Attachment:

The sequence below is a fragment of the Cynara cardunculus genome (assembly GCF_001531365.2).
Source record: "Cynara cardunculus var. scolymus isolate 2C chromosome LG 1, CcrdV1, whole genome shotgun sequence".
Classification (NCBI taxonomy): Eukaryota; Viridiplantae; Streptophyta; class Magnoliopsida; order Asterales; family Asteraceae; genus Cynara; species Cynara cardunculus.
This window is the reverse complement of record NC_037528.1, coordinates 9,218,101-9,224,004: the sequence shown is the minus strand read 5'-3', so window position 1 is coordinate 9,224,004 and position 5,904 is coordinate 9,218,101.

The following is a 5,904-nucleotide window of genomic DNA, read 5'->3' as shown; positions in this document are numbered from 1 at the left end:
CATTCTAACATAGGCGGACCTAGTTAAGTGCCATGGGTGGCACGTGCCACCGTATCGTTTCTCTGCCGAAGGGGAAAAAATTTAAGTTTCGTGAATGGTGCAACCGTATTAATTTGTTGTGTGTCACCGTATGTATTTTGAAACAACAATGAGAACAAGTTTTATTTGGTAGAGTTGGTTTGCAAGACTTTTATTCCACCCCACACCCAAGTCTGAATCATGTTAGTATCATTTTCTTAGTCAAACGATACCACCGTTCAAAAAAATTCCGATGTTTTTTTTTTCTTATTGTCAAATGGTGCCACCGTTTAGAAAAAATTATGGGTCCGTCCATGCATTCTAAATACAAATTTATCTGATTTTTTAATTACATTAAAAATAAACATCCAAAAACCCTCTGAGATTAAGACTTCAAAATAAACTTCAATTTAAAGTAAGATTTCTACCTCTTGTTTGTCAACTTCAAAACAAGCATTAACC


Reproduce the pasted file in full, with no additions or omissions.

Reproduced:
The sequence below is a fragment of the Cynara cardunculus genome (assembly GCF_001531365.2).
Source record: "Cynara cardunculus var. scolymus isolate 2C chromosome LG 1, CcrdV1, whole genome shotgun sequence".
Classification (NCBI taxonomy): Eukaryota; Viridiplantae; Streptophyta; class Magnoliopsida; order Asterales; family Asteraceae; genus Cynara; species Cynara cardunculus.
This window is the reverse complement of record NC_037528.1, coordinates 9,218,101-9,224,004: the sequence shown is the minus strand read 5'-3', so window position 1 is coordinate 9,224,004 and position 5,904 is coordinate 9,218,101.

The following is a 5,904-nucleotide window of genomic DNA, read 5'->3' as shown; positions in this document are numbered from 1 at the left end:
CATTCTAACATAGGCGGACCTAGTTAAGTGCCATGGGTGGCACGTGCCACCGTATCGTTTCTCTGCCGAAGGGGAAAAAATTTAAGTTTCGTGAATGGTGCAACCGTATTAATTTGTTGTGTGTCACCGTATGTATTTTGAAACAACAATGAGAACAAGTTTTATTTGGTAGAGTTGGTTTGCAAGACTTTTATTCCACCCCACACCCAAGTCTGAATCATGTTAGTATCATTTTCTTAGTCAAACGATACCACCGTTCAAAAAAATTCCGATGTTTTTTTTTTCTTATTGTCAAATGGTGCCACCGTTTAGAAAAAATTATGGGTCCGTCCATGCATTCTAAATACAAATTTATCTGATTTTTTAATTACATTAAAAATAAACATCCAAAAACCCTCTGAGATTAAGACTTCAAAATAAACTTCAATTTAAAGTAAGATTTCTACCTCTTGTTTGTCAACTTCAAAACAAGCATTAACC